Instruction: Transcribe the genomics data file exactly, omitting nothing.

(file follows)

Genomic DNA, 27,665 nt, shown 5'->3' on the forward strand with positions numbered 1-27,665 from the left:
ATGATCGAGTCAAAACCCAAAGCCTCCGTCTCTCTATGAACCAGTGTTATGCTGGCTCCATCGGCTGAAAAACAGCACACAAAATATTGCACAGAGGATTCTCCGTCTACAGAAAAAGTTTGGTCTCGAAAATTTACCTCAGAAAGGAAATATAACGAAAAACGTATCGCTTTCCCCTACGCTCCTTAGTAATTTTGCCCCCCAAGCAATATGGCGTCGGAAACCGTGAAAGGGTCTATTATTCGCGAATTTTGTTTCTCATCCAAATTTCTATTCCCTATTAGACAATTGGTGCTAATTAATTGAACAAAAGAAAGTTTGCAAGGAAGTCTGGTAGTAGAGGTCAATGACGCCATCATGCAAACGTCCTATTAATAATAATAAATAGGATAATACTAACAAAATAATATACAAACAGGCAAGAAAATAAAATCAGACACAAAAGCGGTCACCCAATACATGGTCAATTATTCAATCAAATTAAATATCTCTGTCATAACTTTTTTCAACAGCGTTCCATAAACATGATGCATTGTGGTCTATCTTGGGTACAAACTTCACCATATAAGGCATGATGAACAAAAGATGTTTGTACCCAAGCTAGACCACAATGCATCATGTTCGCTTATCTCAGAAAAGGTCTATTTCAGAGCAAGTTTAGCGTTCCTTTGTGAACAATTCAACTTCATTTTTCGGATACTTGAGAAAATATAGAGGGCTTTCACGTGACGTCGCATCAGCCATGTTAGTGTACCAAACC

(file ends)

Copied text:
Genomic DNA, 27,665 nt, shown 5'->3' on the forward strand with positions numbered 1-27,665 from the left:
ATGATCGAGTCAAAACCCAAAGCCTCCGTCTCTCTATGAACCAGTGTTATGCTGGCTCCATCGGCTGAAAAACAGCACACAAAATATTGCACAGAGGATTCTCCGTCTACAGAAAAAGTTTGGTCTCGAAAATTTACCTCAGAAAGGAAATATAACGAAAAACGTATCGCTTTCCCCTACGCTCCTTAGTAATTTTGCCCCCCAAGCAATATGGCGTCGGAAACCGTGAAAGGGTCTATTATTCGCGAATTTTGTTTCTCATCCAAATTTCTATTCCCTATTAGACAATTGGTGCTAATTAATTGAACAAAAGAAAGTTTGCAAGGAAGTCTGGTAGTAGAGGTCAATGACGCCATCATGCAAACGTCCTATTAATAATAATAAATAGGATAATACTAACAAAATAATATACAAACAGGCAAGAAAATAAAATCAGACACAAAAGCGGTCACCCAATACATGGTCAATTATTCAATCAAATTAAATATCTCTGTCATAACTTTTTTCAACAGCGTTCCATAAACATGATGCATTGTGGTCTATCTTGGGTACAAACTTCACCATATAAGGCATGATGAACAAAAGATGTTTGTACCCAAGCTAGACCACAATGCATCATGTTCGCTTATCTCAGAAAAGGTCTATTTCAGAGCAAGTTTAGCGTTCCTTTGTGAACAATTCAACTTCATTTTTCGGATACTTGAGAAAATATAGAGGGCTTTCACGTGACGTCGCATCAGCCATGTTAGTGTACCAAACC